It’s a dangerous digital world out there. Oh, sure, we here in New York City are subject to a bewildering array of in-person fraudsters, but don’t think you’re safe out there in Small Town USA. Even with a border wall, you’re won’t be secure. There are legions of thieves who want your money, and thanks to the internet, they can get it. Data kidnappers half a world away can lock your files and demand ransom money. Meth heads living under a cactus in Arizona only need a phone to steal your good credit and your tax refunds.
Besides just unplugging everything and reading a good book, what can you do?
Here are three ways to fight back
One. Block Them
You can fight back with some basic blocking services.
Mr. Number App for Android and iPhone This is a smartphone app that crowdsources which phone numbers are scams. You can help contribute to the database of bad numbers or not – your choice. You can also block all unidentified calls, all calls from specific area codes or countries, and you can block texts, too. Works pretty well, although they are limited by what your phone’s operating system allows.
Gmail Do you get lots of scam emails? Spam? That’s because you don’t have Gmail. Gmail has been around for decades, and it does a great job of sequestering those emails so you never even see them. It also bundles ads that aren’t scams but are annoying into their own tab. Don’t have Gmail? Let me know if you have another email you like better, and why.
Two. Basic Protection
Despite the allure of ransomware, people like you and me are still much more likely to be victims of “normal” identity theft and garden-variety hacking. You already know what to do, but just in case….
Check your credit card statements, and make sure you’ve signed up for alerts by text from your bank
Change your passwords The downside is that, after you do that, you will never again remember your password. There are some ways to mitigate this. Since most hackers don’t live near you, feel free to write your passwords on paper and keep them at your desk at home (don’t try that at work). You can also use password managers. There are some you pay for and others, like LastPass, that are free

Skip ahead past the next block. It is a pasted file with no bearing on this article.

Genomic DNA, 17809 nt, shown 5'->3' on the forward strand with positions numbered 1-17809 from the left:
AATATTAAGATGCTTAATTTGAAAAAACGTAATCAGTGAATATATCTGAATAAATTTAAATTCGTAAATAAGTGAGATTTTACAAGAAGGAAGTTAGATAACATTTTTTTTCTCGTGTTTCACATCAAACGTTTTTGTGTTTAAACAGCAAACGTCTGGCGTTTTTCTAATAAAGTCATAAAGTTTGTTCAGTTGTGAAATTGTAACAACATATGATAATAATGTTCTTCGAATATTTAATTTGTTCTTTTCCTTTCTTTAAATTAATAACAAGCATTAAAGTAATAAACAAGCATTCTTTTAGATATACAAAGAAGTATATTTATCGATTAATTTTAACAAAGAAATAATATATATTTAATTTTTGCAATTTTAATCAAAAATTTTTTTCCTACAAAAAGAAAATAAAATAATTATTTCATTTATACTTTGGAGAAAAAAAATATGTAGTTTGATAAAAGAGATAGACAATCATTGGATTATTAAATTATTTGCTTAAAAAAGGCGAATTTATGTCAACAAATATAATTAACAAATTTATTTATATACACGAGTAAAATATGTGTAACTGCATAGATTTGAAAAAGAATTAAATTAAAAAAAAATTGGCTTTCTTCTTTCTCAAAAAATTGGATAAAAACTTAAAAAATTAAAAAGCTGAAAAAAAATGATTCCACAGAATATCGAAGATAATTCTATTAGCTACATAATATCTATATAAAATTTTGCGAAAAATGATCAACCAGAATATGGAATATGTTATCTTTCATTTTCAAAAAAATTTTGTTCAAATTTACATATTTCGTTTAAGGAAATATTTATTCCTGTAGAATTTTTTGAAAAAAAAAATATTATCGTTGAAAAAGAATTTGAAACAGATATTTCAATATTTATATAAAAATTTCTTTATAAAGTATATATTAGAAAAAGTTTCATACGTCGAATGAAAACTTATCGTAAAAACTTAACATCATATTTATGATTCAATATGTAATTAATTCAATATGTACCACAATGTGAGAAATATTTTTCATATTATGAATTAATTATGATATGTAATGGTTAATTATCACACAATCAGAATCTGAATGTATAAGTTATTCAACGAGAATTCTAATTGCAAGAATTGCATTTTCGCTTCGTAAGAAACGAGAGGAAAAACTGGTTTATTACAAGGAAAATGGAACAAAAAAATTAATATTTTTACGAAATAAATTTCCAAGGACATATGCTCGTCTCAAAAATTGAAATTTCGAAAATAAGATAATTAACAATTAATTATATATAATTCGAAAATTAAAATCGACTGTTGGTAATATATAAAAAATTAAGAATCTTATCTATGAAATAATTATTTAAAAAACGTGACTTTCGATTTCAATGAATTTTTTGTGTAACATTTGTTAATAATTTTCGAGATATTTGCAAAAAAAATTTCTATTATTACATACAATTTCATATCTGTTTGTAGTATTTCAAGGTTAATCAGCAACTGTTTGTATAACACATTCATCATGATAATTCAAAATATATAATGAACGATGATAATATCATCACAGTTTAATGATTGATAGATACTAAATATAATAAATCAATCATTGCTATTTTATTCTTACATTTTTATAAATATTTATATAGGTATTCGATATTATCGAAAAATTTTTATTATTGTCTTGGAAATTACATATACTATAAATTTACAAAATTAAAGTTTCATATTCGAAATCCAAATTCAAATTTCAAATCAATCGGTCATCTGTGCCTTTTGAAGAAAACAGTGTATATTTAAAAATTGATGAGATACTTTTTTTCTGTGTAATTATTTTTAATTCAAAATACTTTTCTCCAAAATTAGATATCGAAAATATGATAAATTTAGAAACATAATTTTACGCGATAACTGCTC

Backup your files, don’t just sync them. You need to keep files somewhere disconnected from your network. Ransomware will infect your Google drive, your Microsoft One Drive, and your Dropbox. Syncing to the cloud will help you from garden variety data loss (like a crashed hard drive on your local system), but not from viruses and ransomware.
For that, you need recent backups of everything. And – this is important – you may need to find a backup that is of all your files BEFORE they got infected. Syncing won’t do the trick, because you’re backing up bad files and erasing the good ones. If you don’t want to do regular manual backups with version control (and who does?), you’ll have to pay for it.
Update your patches. Do system updates on all your devices. Make sure you’re running the most recent version of the system (that means switching to Windows 10 if you are a windows user). Mobile devices usually update themselves, but check and do it every so often if you need to.
Use virus protection on your laptops and pcs. McAfee, Webroot, Norton, etc. The usual.
Don’t be an idiot. This one is probably the most difficult for some among us. No, you didn’t just win a free trip. No, the person on the phone is not going to give you a car just for listening to his free advice. No, that’s not your bank on the phone calling to ask you to “verify” your name and social security number. No, don’t click on that link in the email that says “Click Here For Xtra Goood Cash reWards!”
…and if you do get ransomware? Here’s what to do.
Three. String them Along
This is more of a hobby than actual advice. Once upon a time, when I was very bored at work, I set up fake email accounts with names like ILikeDophinsAndRainbows@aol.com for this purpose. This fictitious rube would reply with mouth-watering phrases like “Of course I’ll help you! How much do you want?” or “I did send the money by Western Union, just like you said. Didn’t you get it? The confirmation number is 1234-ByTe-ME” Much better examples can be found at scamorama.
For dealing with robocalls and phone scammers, I highly recommend the Jolly Roger Telephone Company. They use the latest in robot voice technology to keep phone scammers on the line for as long as possible, then email you the hilarious results. For each of their “robots”, they’ve used an actor to record some canned phrases such as “ummmm?” and “Sure!” and “Sorry, can you repeat that part again?” Then, software analyzes the scammer’s speech for pauses, and inserts an appropriate inane comment (my favorite “There’s a bee on me! I’m freakin’ out!”)
Four. Don’t Panic.
Talk yourself off the ledge, and don’t forget my favorite motto: life is inherently dangerous and expensive.